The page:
Shortly after, now under british rule and with the pre-1943 leadership reinstated, production recommenced with heavy damages to the facility and severe shortage of raw materials. Down to two models, the 1 1/2 ton VK and the 3-ton NK, IMPs trucks were a valuable asset for rebuilding the country. 1947 saw the introduction of the 5- and 7-ton RK series with new OHV Inline 6 or Inline 8 engines and up to 140hp. The RK was a massive success that was also exported globally and even received a redesign in 1955.
From leftover US trucks IMP managed to secure and dissect a number of GM Diesel two-stroke engines. An IMP reverse engineered 4-71 engine was introduced in 1949. From that point on all existing Diesel engines were quickly replaced by two-stroke Uniflow engines ranging from a 3.0L Inline four to a 10L Inline 8 with over 250hp. Two stroke Diesels would become a mainstay of IMPs trucks until changing customer demands spelled an end to them in 1969, with the last one commercially sold in 1964. From then on IMP would reintroduce an all new line of direct injection four-stroke Diesels with optional Turbocharging.
During all this IMP had cooperated with the competitor Büssing to develop an underfloor engined cab over truck like this example:
The idea behind the underfloor engine was quite ingenious, the engine tiled 90° and mounted far behind the cab removed the heat and most of the noise being emitted into the cabin by a traditional standing engine (especially advantageous for IMPs legendarily noisy two-strokes!), it allowed for a more spacious cab with a flat floor and low entry sills, and removed the need for a tilting mechanism of the cab as the engine was perfectly acessible for maintenance work. Finally the considerably lowered center of gravity resulted in excellent road holding. It also allowed for this:
Büssing Supercargo, a mid 1960s prototype using the flat engine concept to its full advantage and use the entire length of the truck as cargo area. I’ve seen this thing in person last year, odd-looking to say the least, lower than most cars and probably an absolute monster on the racetrack.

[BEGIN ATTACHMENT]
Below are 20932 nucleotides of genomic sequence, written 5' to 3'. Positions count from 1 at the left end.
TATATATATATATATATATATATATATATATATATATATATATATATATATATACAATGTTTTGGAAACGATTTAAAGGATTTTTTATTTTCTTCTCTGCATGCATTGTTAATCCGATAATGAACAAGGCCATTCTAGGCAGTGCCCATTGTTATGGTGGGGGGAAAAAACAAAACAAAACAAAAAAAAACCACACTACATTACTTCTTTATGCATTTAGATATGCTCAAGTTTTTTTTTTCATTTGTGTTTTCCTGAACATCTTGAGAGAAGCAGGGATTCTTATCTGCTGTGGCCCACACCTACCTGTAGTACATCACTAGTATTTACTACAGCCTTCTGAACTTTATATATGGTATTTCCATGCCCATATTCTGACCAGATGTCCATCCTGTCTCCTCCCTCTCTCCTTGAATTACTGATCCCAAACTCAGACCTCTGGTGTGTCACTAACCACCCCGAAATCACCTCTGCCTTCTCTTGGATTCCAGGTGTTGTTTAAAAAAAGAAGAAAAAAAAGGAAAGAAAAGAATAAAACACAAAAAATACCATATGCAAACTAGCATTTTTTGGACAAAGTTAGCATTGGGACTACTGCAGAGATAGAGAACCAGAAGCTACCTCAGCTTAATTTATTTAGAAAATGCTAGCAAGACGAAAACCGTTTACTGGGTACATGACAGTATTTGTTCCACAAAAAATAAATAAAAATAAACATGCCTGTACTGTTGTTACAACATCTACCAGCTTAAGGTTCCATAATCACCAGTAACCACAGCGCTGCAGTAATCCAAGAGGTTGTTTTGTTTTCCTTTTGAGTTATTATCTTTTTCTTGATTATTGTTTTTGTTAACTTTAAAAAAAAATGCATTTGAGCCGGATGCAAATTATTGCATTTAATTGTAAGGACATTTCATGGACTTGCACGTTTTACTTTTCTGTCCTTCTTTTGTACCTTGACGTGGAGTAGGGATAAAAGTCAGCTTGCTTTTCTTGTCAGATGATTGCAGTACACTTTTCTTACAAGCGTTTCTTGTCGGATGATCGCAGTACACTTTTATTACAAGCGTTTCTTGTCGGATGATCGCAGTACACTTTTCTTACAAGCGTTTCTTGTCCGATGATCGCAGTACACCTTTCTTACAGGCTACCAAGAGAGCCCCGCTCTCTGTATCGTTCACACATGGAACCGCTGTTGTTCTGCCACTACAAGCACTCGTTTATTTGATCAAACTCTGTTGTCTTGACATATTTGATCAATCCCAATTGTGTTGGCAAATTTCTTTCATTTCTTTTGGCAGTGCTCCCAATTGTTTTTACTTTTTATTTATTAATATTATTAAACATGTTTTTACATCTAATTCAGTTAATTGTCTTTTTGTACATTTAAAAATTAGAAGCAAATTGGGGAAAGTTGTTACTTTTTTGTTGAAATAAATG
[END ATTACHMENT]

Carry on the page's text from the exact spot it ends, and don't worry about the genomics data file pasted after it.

However the mid-engine design was unsuitable for all-wheel drive and other trucks designed for off-road usage, as the engine and its accessories were totally unprotected against dirt, weather, salt and other evil stuff you don’t want on your engine, it was also not possible to use this design for articulated semi-trailer trucks due to the short length of the traction engine. The IMP underfloor engine was therefore only available on rigid long-wheelbase lorries, which made it unfeasible for mass production. It was in production from 1959 to 1964, when a new range of conventional COEs was launched with the new four stroke engines.
*Nahber-Friedemann-Werke is a fictional company made up to expand the lore, any similarities to existing companies are unintentional
Conclusion of Part I. Part II to follow, going a bit more in-depth on the four-stroke 400D15 engines and the S64 and S76 heavy Cabovers that carried them and made IMP the true King of the Road. In the meantime I’ll also be swinging my artistic sword to give you even more reading pleasure with Illustrations and technical information.